Friday, September 28, 2012

Obsessive Compulsive Designers



ABCs for OCDers: alphabet soup by design comes from the clever mind of Swiss performer, artist, comedian, author AND typographer, Ursus Wehrli. It is featured in his third book, Die Kunst Aufzuräumen; soon-to-be-released in English as The Art of Tidying UpAll three of his books about tidying up everything from famous artworks to french fries are part of his campaign to recreate a new world order. The perfect gift for any obsessive compulsive designer who rearranges their bookshelves by color. You know who you are!
     His most recent orderly creation is for the Swiss Post office, where he deconstructed an image of the iconic Swiss clock signaling the efficiency of their train schedules. You can also catch him doing a crazy Ted talk here.   

Wednesday, September 26, 2012

It's a Pantone World

Hard to beat this old pantone ink chart from UK artist Martin O'Neills' screenprinting days—unless—he were to get the royal queen colour guide.
But then he would always have to wear white gloves whenever handling.

The "Diamond Jubilee Colour Guide" by Pantone. Produced by Leo Burnett London.
::The Queen's hat tip to Design Boom for her colour guide.

Tuesday, September 25, 2012

Punctu@t!on Matters!

National Punctuation Day sort of escaped me yesterday, but I didn't want to 
let it go by entirely unnoticed here at Letterology. To put a finer point on it...
visual communication relies on punctuation. It reminds us when to breath, 
when to stop, when to pepper our speech with enthusiasm, and when to 
question. It behaves as signposts and wayfinders to help us navigate language,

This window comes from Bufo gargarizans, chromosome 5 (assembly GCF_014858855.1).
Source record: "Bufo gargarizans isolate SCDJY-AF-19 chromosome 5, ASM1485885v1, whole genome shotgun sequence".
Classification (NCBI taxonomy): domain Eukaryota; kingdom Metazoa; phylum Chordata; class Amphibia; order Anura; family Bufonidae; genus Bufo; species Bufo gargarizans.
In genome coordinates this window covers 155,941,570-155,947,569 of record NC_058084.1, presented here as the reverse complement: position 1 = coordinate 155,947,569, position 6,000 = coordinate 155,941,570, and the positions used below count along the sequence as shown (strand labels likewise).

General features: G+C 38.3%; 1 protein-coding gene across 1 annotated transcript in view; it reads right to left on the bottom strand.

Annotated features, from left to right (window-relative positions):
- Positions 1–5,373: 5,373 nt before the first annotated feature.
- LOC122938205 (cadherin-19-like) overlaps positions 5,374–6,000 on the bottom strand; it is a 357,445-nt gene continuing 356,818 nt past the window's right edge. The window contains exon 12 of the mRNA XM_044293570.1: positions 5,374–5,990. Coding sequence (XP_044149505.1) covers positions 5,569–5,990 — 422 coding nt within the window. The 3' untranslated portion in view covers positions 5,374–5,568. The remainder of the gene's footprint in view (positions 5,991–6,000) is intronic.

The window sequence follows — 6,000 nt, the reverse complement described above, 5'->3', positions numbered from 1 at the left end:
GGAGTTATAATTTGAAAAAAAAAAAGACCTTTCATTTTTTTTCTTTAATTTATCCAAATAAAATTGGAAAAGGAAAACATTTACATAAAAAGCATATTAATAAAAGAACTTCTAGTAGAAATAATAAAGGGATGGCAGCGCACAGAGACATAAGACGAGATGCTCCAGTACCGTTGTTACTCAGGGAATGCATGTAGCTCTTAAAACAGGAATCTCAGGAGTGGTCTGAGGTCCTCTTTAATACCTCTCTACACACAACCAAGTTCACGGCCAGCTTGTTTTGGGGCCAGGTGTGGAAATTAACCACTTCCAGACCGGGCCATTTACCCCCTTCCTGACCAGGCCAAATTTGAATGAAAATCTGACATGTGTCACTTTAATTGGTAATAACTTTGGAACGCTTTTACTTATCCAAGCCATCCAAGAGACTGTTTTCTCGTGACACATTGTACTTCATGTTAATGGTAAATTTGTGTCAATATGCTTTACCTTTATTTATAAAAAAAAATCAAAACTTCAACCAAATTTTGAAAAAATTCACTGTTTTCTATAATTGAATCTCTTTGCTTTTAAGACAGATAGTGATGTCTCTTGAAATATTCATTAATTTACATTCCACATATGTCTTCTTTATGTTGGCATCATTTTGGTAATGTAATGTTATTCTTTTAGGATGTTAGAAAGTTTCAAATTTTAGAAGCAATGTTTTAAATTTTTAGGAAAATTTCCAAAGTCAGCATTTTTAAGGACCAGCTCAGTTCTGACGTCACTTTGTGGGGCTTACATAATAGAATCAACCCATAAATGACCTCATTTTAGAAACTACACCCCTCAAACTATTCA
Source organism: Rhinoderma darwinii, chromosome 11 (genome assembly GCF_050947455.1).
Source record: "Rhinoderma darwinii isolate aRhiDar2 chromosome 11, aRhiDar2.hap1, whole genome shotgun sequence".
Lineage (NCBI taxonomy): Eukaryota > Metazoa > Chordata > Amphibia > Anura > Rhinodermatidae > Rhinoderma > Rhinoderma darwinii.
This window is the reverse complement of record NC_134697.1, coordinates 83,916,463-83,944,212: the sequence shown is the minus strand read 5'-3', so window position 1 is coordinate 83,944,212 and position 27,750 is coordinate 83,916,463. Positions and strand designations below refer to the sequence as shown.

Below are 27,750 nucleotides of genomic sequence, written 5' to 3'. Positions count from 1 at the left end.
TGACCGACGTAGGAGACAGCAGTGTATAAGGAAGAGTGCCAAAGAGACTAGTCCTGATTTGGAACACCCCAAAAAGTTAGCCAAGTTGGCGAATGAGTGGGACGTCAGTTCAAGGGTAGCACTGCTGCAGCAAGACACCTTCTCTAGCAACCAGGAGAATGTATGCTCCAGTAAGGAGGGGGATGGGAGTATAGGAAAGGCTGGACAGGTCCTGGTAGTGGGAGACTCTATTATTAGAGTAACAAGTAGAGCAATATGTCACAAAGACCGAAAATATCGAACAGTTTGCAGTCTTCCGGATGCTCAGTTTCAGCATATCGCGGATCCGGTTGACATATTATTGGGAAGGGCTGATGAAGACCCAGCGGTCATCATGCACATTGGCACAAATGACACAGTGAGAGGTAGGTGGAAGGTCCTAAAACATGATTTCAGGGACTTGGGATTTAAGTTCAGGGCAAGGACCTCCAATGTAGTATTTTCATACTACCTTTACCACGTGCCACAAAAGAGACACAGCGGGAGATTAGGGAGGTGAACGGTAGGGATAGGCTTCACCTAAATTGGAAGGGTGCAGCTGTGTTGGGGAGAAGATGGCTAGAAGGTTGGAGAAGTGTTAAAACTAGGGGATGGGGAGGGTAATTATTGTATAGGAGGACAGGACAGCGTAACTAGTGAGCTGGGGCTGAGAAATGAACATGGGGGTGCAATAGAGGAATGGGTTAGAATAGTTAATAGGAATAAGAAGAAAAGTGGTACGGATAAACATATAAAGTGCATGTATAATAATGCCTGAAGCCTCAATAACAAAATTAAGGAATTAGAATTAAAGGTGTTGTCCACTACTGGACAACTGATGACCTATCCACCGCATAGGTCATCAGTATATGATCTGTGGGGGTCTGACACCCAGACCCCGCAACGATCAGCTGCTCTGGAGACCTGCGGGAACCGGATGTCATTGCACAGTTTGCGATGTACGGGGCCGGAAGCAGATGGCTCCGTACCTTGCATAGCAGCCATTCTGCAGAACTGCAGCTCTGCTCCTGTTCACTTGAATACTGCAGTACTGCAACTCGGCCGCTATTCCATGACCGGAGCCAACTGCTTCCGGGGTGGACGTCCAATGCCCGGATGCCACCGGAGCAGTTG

and signal action. Punctuation characters are the supporting cast for all the 
other 26 letters of our alphabet. Without them, words fail and language has no 
     Learning when and where to apply punctuation is a perennial challenge at 
times—certainly for me that is! Then there are the diverse styles of marks—
each with various features, which we seldom see as we are too busy paying 
dues to 26 U&lc letters. By comparison, the marks may seem inconsequential, 
but enlarge them 800% and you will discover they all have distinct features. 
One of the best graphic examples I've seen of this is Heidi Neilson's 2003 book, 
Typography of the PeriodIt is a visual information guide examining the 
diversity of the period. Delightful, and one I always saved to show my type 
students in the past.

In the page spreads above you see a Jenson period and a Papyrus period.
     The many exclamation marks at top are in order of appearance from left to right: Avenir 
Regular; Bank Gothic Medium; Bodoni Book; Centaur Regular; Century Schoolbook Bold; Cooper Black Regular; Eurostile Bold; Agenda Bold; Gotham Bold; Optima Bold; Grand Central Bold; Adobe Jenson Pro Bold; Stone Sans Semi; Franklin Gothic Med Regular; and Whitney HTF Bold.

And a few punctuation haikus from National Punctuation Day:

Alas my text friend
Punctuation's gone again
How do I read this?
- Larry McGee

Exclamation point
means "I am so excited!"
CAPS LOCK is just loud
- Morgan O'Brien

I love the em dash.
It's a lot easier than
The 50-yard one.
- Lex Friedman

Friday, September 21, 2012

A Short History of Typewriters With Blackletter

While continuing on the theme of fraktur—or blackletter type in this case...